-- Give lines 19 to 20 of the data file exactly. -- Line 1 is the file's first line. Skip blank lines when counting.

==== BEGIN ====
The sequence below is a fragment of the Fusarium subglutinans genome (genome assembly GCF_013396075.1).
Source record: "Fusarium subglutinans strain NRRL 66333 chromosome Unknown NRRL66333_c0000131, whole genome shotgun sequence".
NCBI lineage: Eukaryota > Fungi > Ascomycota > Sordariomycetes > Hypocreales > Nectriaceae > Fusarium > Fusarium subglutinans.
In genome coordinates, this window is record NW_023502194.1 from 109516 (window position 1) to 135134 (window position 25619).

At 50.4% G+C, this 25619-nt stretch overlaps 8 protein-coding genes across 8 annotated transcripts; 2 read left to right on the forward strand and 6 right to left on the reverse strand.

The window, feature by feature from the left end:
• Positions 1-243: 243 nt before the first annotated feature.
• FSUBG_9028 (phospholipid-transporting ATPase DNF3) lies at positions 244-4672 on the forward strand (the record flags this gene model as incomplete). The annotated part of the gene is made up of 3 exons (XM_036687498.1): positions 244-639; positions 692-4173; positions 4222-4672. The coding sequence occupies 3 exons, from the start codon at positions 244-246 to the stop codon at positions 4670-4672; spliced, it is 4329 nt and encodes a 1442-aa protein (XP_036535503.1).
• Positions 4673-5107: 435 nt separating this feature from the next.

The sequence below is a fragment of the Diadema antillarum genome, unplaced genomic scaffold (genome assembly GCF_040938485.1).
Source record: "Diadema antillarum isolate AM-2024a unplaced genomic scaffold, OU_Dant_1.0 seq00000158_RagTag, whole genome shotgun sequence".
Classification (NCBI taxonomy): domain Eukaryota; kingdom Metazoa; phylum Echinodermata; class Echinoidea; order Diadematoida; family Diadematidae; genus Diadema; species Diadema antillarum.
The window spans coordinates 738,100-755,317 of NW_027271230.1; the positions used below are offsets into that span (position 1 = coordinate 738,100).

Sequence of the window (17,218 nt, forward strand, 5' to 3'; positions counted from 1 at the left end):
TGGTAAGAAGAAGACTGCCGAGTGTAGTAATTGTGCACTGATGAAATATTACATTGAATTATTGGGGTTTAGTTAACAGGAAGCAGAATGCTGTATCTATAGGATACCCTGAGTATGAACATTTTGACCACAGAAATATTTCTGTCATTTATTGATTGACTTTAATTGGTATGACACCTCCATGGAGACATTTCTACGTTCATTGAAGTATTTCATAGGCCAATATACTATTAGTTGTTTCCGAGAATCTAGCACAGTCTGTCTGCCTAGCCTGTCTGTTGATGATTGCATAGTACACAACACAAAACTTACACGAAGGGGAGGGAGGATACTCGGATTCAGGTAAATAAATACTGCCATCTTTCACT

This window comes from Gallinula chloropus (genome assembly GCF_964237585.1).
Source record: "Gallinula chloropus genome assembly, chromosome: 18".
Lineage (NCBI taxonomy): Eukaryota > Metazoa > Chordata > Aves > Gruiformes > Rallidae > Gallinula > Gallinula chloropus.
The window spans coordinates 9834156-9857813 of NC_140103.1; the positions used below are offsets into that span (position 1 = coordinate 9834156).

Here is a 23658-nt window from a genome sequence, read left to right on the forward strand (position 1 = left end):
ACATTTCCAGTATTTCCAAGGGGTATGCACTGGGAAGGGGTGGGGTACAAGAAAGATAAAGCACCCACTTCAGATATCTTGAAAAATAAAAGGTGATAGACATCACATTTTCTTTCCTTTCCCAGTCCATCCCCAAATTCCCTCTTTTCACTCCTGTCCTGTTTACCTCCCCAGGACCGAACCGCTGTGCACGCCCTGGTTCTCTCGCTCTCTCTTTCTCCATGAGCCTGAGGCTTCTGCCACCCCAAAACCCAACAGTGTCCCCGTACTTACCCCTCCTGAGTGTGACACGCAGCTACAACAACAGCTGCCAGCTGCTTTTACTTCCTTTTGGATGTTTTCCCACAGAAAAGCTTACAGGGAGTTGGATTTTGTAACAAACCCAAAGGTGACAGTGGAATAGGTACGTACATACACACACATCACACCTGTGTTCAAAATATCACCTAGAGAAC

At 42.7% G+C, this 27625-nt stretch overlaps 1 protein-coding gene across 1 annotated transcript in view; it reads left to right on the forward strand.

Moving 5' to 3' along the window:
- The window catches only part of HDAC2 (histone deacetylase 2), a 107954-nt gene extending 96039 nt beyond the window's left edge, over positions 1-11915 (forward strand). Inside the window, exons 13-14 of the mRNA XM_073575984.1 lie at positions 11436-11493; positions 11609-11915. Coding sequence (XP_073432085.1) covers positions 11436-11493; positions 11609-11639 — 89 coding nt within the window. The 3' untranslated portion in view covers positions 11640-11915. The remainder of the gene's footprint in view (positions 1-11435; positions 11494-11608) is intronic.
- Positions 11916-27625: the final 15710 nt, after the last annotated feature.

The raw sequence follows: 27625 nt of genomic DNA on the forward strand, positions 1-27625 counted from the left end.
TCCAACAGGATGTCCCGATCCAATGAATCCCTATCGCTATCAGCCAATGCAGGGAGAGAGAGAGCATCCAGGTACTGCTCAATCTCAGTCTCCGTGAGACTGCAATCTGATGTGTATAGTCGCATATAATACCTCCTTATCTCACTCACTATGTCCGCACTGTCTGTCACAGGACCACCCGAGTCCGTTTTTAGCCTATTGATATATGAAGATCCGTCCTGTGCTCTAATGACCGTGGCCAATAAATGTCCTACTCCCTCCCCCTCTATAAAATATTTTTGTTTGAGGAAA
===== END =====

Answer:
The window spans coordinates 9834156-9857813 of NC_140103.1; the positions used below are offsets into that span (position 1 = coordinate 9834156).

Here is a 23658-nt window from a genome sequence, read left to right on the forward strand (position 1 = left end):